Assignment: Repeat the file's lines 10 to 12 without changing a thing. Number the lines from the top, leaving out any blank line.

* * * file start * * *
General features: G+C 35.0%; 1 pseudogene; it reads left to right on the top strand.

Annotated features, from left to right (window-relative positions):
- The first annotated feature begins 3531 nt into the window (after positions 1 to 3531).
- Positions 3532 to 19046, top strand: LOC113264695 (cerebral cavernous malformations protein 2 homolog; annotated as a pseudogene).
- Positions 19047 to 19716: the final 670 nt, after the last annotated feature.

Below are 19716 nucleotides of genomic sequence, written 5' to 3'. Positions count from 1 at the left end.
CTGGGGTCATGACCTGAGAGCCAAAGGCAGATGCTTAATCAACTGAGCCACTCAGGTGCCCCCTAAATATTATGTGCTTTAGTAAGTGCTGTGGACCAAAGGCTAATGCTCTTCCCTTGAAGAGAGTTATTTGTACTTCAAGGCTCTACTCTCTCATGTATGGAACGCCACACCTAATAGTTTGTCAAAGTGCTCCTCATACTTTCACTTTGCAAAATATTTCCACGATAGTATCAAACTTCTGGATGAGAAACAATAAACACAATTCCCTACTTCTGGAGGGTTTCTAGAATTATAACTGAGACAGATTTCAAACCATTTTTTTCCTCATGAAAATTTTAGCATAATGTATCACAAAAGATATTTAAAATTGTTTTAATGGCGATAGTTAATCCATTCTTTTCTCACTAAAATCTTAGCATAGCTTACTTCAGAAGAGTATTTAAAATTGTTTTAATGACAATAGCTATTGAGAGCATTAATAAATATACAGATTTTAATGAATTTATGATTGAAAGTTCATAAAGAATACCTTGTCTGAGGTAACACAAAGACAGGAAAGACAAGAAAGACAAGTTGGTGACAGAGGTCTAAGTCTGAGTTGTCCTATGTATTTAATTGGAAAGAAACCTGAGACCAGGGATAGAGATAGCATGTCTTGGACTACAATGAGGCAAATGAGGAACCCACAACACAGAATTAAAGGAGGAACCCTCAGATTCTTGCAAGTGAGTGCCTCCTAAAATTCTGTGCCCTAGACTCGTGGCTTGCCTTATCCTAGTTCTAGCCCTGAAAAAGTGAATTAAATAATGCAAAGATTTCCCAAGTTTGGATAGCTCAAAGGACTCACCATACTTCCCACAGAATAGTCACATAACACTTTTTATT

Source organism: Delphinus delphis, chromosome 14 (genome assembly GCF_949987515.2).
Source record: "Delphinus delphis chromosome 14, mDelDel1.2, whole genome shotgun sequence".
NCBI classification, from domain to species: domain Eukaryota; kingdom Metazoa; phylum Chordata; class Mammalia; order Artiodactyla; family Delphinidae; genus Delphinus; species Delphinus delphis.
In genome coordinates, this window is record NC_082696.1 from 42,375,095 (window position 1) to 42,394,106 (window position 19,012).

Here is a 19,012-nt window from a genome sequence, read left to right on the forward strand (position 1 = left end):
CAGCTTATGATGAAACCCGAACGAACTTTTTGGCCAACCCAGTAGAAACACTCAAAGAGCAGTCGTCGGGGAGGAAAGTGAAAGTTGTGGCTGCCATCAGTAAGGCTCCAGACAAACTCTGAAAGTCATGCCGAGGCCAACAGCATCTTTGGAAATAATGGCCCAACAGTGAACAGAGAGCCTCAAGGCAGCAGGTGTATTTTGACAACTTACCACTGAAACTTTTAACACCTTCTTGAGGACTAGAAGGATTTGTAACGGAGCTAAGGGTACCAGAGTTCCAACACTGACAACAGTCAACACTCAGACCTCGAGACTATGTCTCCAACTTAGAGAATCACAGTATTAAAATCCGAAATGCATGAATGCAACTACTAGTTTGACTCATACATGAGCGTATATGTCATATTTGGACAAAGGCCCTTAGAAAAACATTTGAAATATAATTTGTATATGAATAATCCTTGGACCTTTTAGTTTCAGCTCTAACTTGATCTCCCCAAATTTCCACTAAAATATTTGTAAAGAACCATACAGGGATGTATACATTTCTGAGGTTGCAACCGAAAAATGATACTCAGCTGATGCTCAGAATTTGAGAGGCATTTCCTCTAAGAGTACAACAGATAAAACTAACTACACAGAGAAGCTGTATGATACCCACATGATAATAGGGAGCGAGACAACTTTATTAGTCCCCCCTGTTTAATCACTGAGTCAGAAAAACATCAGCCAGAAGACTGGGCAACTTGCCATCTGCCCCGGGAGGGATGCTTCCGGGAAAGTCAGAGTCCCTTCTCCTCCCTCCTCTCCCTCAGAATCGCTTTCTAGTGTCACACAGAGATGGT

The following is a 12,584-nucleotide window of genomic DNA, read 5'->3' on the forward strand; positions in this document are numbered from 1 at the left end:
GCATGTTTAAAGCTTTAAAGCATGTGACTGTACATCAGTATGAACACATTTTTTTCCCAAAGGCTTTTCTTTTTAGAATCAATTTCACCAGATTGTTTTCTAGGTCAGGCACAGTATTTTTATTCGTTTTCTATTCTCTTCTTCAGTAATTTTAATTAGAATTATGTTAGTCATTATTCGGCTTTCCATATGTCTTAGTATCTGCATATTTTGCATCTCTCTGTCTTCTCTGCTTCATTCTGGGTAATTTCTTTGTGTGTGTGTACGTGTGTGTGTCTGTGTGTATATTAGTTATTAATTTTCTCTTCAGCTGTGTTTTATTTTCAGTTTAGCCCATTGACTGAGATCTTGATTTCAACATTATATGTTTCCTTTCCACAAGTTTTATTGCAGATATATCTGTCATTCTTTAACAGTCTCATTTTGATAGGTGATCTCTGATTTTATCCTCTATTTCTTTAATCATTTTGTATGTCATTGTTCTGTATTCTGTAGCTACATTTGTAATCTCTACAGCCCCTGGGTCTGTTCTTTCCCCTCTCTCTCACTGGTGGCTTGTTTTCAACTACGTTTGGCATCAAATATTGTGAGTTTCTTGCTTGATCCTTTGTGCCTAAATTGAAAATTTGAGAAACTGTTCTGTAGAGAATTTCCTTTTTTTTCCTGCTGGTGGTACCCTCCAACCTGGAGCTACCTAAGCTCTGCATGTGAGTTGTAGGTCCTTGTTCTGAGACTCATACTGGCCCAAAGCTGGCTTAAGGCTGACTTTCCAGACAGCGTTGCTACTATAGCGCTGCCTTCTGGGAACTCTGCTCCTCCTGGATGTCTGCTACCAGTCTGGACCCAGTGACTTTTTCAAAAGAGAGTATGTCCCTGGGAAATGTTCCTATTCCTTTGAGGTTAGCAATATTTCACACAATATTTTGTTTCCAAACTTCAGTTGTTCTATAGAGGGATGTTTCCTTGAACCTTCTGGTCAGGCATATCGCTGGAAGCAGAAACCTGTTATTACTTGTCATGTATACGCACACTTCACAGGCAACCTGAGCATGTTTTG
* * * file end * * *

NCBI classification, from domain to species: domain Eukaryota; kingdom Metazoa; phylum Chordata; class Mammalia; order Artiodactyla; family Delphinidae; genus Delphinus; species Delphinus delphis.
In genome coordinates, this window is record NC_082696.1 from 42,375,095 (window position 1) to 42,394,106 (window position 19,012).

Here is a 19,012-nt window from a genome sequence, read left to right on the forward strand (position 1 = left end):